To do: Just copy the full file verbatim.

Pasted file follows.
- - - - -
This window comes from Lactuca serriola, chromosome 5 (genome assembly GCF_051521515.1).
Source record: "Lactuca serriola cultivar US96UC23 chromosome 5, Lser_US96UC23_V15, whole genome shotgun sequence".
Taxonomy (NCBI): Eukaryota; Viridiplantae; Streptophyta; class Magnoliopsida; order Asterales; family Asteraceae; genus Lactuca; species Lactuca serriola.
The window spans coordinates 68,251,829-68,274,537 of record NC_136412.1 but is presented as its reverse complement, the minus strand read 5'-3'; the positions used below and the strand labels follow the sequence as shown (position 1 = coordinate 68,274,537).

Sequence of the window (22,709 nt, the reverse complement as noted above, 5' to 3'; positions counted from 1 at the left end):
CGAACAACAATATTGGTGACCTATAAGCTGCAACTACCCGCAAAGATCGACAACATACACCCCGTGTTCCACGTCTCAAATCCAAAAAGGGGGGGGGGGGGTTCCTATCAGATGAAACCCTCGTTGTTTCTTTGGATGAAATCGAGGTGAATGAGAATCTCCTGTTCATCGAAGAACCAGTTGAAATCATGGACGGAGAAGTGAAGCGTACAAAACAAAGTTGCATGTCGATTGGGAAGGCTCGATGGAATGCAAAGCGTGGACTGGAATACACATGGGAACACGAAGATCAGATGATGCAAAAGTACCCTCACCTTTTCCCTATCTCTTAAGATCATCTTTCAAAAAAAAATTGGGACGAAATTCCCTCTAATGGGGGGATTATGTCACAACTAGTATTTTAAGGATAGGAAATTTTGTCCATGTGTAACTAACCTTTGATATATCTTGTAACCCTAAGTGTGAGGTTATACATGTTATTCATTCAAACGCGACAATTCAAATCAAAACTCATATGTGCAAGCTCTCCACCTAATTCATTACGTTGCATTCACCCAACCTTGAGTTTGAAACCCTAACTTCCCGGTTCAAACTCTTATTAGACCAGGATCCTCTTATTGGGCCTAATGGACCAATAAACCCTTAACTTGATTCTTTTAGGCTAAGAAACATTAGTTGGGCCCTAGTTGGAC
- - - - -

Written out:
This window comes from Lactuca serriola, chromosome 5 (genome assembly GCF_051521515.1).
Source record: "Lactuca serriola cultivar US96UC23 chromosome 5, Lser_US96UC23_V15, whole genome shotgun sequence".
Taxonomy (NCBI): Eukaryota; Viridiplantae; Streptophyta; class Magnoliopsida; order Asterales; family Asteraceae; genus Lactuca; species Lactuca serriola.
The window spans coordinates 68,251,829-68,274,537 of record NC_136412.1 but is presented as its reverse complement, the minus strand read 5'-3'; the positions used below and the strand labels follow the sequence as shown (position 1 = coordinate 68,274,537).

Sequence of the window (22,709 nt, the reverse complement as noted above, 5' to 3'; positions counted from 1 at the left end):
CGAACAACAATATTGGTGACCTATAAGCTGCAACTACCCGCAAAGATCGACAACATACACCCCGTGTTCCACGTCTCAAATCCAAAAAGGGGGGGGGGGGGTTCCTATCAGATGAAACCCTCGTTGTTTCTTTGGATGAAATCGAGGTGAATGAGAATCTCCTGTTCATCGAAGAACCAGTTGAAATCATGGACGGAGAAGTGAAGCGTACAAAACAAAGTTGCATGTCGATTGGGAAGGCTCGATGGAATGCAAAGCGTGGACTGGAATACACATGGGAACACGAAGATCAGATGATGCAAAAGTACCCTCACCTTTTCCCTATCTCTTAAGATCATCTTTCAAAAAAAAATTGGGACGAAATTCCCTCTAATGGGGGGATTATGTCACAACTAGTATTTTAAGGATAGGAAATTTTGTCCATGTGTAACTAACCTTTGATATATCTTGTAACCCTAAGTGTGAGGTTATACATGTTATTCATTCAAACGCGACAATTCAAATCAAAACTCATATGTGCAAGCTCTCCACCTAATTCATTACGTTGCATTCACCCAACCTTGAGTTTGAAACCCTAACTTCCCGGTTCAAACTCTTATTAGACCAGGATCCTCTTATTGGGCCTAATGGACCAATAAACCCTTAACTTGATTCTTTTAGGCTAAGAAACATTAGTTGGGCCCTAGTTGGAC